Practice and discourse: challenges defining the terms
‘Disguised compliance’ was first coined by Reder, Duncan and Gray, a psychiatrist, psychologist and social worker, who reviewed 35 serious child abuse inquiries in England (Reder and colleagues, 1993). They found that parents appeared cooperative to neutralise a professional’s authority and reduce statutory involvement, ultimately delaying an accurate assessment of risk for the often unseen and unheard child (Brandon and colleagues, 2008). As a result, the term ‘disguised non-compliance’ was introduced to describe the behaviours of adults responsible for the care of their child who appeared to undermine child protection procedures and who sought to reduce professional involvement. Reder and colleagues (1993) also found that disguised non-compliance was commonly shown by parents who had a poor sense of control over difficulties impacting their quality of life and had an apparent urge to regain some control within the parent-professional relationship.
Disguised non-compliance is recognised as one of the most challenging forms of non-engagement to identify and respond to in practice (Akehurst, 2015; Tuck, 2013). Some literature offers a general understanding of disguised non-compliance but fails to define the term, leaving it open to interpretation (Littlechild, 2020; Ferguson, 2009). In the limited number of discussion papers where the meaning of disguised non-compliance is examined, researchers commonly refer to the National Society for the Prevention of Cruelty to Children (NSPCC), which embraces the concept of disguised non-compliance (Leigh and colleagues, 2020; Littlechild, 2020; Robinson and colleagues, 2018 and 2019). The NSPCC defines this concept through parental behaviours, suggesting that parents may appear cooperative when working with professionals to reduce concerns and professional involvement (NSPCC, 2019). Synonyms are frequently used in literature to describe parents who may conceal their disagreement with social work. These words include: ‘deceitful’, ‘manipulative’, ‘passive’ and ‘evasive’ (Littlechild, 2020; Sidebotham and colleagues, 2016; Tuck, 2013; Ferguson, 2009). Disguised non-compliance is regularly associated with highly resistant and hard-to-reach parents (Smithson and Gibson, 2017; Forrester and colleagues, 2012; Shemmings and colleagues, 2012; Turney, 2012; Turnell, 2006). However, inconsistent use of language adds to the complexity of understanding disguised non-compliance. Thus, researching how disguised non-compliance is perceived in practice may be essential to understanding non-engagement.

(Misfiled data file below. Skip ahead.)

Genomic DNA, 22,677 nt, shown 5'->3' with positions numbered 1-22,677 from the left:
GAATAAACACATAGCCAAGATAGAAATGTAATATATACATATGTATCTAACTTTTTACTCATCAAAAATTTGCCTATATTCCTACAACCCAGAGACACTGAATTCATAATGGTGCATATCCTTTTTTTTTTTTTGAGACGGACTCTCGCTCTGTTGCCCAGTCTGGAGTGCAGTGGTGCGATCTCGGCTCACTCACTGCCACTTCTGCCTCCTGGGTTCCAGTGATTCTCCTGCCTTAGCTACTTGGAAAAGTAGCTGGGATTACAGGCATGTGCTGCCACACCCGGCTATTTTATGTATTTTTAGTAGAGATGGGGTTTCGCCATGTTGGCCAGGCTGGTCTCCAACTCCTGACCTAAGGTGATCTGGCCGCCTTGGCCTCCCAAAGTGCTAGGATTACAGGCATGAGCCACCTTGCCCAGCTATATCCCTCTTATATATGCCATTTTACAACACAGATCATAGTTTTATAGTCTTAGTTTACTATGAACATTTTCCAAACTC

The recently updated National Guidance for Child Protection in Scotland (Scottish Government, 2021a), highlights ‘resistance’ and ‘disguised compliance’. This is ‘usually meaning disguised non-compliance or non-effective compliance, terms sometimes used when services find it hard to engage with families’ (p133). The guidance also outlines that ‘non-engagement on the part of service users may take the form of aggression, manipulation, concealment, superficiality, blaming and ‘splitting’ professionals, inaction or selective action’ (p133). Importantly, it acknowledges that terms used to describe disguised compliance ‘imply that the location of responsibility for this block lies with children and families’ (p.133).
Significant Case Reviews (SCRs) (recently updated to ‘Learning Review’ (Scottish Government, 2021b) have contributed to an awareness of disguised non-compliance. Parents’ behaviours have emerged as a key theme, in particular how parents appear to engage with a Child Protection Plan (Coventry Local Safeguarding Children Board, 2013; Renfrewshire CPC, 2012; Jones, 2009). A report published by the Care Inspectorate in 2019 into SCRs from 2015-2018, also identified ‘a lack of effective and proactive challenge’ by professionals and that ‘not recognising or responding appropriately to behaviour of non-engagement, ambivalence or disguised compliance was a feature identified in 10 of the 25 SCRs’ (p19).
The impact of poverty and shame
There appears to be a disproportionate number of children’s names on the CPR within the most deprived areas across Scotland compared to those living in more affluent areas (Scottish Government, 2020). The National Guidance for Child Protection (Scottish Government, 2021a) acknowledges the role of poverty and that ‘practitioners should be careful not to stigmatise families through highlighting the impact of poverty in families. However, poverty can cause, as well as accelerate neglect and the risk of other harms’ (p132).